Building peace in the minds of men and women

UNESCO launches global programme to train 200,000 youth on climate and biodiversity skills

24 September 2019

UNESCO’s strong engagement with youth aims to give them a voice and drive social innovation and change, to enable them to participate fully in the policies defining their future. Standing with them at the UN Climate Summit, the organization announced a training and capacity building programme on climate knowledge to empower 200,000 youth per year, and called all governments to join this movement to reach the target of 2 Million Youth Empowerment by 2030.

By bringing more than 50 youth engaged in climate action from Biosphere Reserves designated by UNESCO around the world, and supporting the participation of 35 youth selected by the UN, the organization was a key sponsor of the highly successful Youth Climate Summit.

In addressing the Youth Climate Summit, Amanda R. Carvalho from the São Paulo City Green Belt Biosphere Reserve in Brazil explained that biosphere reserves are ideal climate change observatories and laboratories for sustainable development, through exploring and testing policies, technologies and innovations for the sustainable management of biodiversity and natural resources. “The biosphere reserve where I grew up surrounds one of the biggest cities in the world, and the people living in the city are not aware of what biosphere reserves are and their impacts on people, although they benefit directly”, she continued, as forests provide clean air and water, not to mention their importance for biodiversity, the climate and the welfare of people living in forests, including indigenous peoples, as well as people living in cities, such as São Paulo.



UNESCO aims to capitalize on its extensive networks of designated sites to support youth leadership:  1,200 World Heritage, Sites, 701 Biosphere Reserves and 140 UNESCO Global Geoparks, home to 70 million youth, will serve as training hubs to train 200,000 per year on climate knowledge and give them the tools they need to translate their ideas in to climate action.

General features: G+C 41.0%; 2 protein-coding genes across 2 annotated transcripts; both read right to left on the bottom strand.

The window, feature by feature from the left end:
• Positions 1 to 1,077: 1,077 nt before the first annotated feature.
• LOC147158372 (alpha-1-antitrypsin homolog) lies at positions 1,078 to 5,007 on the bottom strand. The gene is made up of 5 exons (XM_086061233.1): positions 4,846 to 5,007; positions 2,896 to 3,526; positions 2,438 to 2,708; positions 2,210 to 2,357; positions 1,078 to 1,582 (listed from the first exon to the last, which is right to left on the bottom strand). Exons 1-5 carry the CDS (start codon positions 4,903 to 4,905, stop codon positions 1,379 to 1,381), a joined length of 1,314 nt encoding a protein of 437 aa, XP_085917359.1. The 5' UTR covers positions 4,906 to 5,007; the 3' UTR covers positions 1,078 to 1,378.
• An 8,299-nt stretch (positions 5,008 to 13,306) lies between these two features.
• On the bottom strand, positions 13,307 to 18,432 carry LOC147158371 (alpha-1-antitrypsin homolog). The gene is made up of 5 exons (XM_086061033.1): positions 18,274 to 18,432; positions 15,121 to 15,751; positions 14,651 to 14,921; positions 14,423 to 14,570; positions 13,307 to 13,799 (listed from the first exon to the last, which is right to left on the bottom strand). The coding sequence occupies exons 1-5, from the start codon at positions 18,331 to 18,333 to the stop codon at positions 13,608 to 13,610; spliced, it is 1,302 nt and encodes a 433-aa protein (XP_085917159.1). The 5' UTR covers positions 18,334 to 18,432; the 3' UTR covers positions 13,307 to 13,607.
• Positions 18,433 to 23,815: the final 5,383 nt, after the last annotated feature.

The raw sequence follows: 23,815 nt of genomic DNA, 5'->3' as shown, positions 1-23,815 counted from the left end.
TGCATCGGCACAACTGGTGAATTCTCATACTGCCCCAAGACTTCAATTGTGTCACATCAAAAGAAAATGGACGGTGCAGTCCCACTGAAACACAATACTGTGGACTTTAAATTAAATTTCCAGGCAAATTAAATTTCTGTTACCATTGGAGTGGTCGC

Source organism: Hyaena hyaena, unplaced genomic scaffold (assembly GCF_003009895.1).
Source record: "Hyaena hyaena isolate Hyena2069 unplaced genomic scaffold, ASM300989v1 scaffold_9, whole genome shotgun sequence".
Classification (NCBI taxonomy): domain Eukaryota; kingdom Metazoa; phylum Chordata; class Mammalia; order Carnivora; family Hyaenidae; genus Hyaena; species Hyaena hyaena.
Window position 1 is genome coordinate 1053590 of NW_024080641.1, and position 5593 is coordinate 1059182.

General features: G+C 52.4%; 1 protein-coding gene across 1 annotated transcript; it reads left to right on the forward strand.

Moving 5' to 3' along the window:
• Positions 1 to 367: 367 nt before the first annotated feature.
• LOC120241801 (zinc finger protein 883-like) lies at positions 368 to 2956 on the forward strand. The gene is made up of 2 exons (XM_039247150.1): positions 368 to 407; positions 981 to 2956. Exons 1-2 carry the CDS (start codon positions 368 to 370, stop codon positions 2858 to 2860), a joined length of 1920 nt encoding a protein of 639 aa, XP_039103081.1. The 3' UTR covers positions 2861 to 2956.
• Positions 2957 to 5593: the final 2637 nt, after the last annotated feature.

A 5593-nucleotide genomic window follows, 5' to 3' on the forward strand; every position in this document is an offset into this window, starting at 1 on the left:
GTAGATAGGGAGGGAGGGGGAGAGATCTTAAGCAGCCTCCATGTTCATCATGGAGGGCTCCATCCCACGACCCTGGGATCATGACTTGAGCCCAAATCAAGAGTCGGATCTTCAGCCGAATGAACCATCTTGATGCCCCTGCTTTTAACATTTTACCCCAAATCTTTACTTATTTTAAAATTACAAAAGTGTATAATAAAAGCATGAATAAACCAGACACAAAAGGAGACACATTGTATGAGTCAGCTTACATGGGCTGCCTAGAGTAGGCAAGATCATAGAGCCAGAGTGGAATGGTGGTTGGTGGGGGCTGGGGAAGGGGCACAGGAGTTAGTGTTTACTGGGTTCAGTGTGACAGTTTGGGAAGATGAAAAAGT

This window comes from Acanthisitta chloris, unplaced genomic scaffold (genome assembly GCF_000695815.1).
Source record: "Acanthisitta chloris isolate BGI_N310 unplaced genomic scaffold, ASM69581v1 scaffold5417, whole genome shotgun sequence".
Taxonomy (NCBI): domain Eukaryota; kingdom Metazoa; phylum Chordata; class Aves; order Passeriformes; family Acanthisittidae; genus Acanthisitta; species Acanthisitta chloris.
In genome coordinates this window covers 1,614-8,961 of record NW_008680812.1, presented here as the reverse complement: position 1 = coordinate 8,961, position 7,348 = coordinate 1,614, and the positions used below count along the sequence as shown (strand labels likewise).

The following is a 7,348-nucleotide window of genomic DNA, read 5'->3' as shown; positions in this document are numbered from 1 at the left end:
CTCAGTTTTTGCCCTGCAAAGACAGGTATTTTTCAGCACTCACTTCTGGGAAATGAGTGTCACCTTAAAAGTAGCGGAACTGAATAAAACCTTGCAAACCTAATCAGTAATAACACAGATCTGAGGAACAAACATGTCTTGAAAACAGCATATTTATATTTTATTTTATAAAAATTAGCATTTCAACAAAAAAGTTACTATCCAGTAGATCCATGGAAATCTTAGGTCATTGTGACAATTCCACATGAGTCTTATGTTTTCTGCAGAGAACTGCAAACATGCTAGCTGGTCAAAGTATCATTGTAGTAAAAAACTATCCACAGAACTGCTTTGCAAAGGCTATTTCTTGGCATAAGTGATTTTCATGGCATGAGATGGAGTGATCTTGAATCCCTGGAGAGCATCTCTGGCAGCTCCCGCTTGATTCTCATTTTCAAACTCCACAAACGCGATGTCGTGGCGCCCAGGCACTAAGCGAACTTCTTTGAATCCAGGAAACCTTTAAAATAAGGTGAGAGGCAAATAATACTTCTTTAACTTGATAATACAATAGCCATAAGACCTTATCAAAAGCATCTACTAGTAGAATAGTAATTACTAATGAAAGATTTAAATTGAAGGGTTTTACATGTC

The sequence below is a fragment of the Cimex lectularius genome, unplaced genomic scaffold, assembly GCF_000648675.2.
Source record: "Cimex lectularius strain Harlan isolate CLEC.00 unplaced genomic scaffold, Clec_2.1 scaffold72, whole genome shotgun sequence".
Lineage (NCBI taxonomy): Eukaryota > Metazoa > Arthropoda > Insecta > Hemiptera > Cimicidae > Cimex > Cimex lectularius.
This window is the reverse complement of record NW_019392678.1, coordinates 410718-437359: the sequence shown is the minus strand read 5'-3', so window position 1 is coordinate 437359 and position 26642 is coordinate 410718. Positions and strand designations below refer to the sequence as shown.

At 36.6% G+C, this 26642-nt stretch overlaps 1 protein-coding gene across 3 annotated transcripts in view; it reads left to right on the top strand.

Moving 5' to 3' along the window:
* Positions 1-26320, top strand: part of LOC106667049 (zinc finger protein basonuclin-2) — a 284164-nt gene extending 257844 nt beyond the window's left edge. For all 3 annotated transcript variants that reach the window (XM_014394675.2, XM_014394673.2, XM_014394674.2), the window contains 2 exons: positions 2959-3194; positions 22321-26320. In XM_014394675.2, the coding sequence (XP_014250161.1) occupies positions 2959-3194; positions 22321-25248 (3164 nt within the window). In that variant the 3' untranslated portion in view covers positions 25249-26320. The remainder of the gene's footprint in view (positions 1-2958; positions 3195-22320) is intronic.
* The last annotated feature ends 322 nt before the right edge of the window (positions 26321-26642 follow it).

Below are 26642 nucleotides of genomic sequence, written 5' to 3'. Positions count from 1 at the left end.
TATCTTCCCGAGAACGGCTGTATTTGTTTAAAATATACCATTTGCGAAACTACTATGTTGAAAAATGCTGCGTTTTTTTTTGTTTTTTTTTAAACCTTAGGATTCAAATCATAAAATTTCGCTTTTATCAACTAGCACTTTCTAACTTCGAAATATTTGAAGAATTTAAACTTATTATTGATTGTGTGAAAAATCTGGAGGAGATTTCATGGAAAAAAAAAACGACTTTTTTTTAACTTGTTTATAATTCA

“Unite behind science” was a rallying call the participants of the Youth Climate Summit. The previous week, the participants of the MAB Youth Forum had also called for scientists, the private sector, governments, NGOs and the communities to address climate change and its impacts on Biosphere Reserves. As the scientific organization of the UN, UNESCO will mobilize its international scientific and intergovernmental networks to protect and valorize critical ecosystems of exceptional ecological value to the planet in its 2,200 designated sites, and foster nature-based solutions to climate change and the great environmental challenges that threaten sustainable development.

In the Lake Chad Basin, where desertification, conflicts and migration are impacting 40 million people, an alert system was developed by UNESCO to help the community cope with extreme weather events such as droughts and floods, and green economy initiatives are being developed, notably for women.

In 52 African biosphere reserves, solar panels will bring renewable energy to 108 schools and 120 community centres. UNESCO is training the community, and especially women, to use and maintain the panels, and helping to ensure school safety.

In the Principe Biosphere Reserve, a “no plastics” campaign is protecting precious biodiversity, including in marine areas, and bringing safe drinking water to schools, markets and other key public spaces.  
UNESCO is bringing many more solutions to the UN Climate Summit and General Assembly this week.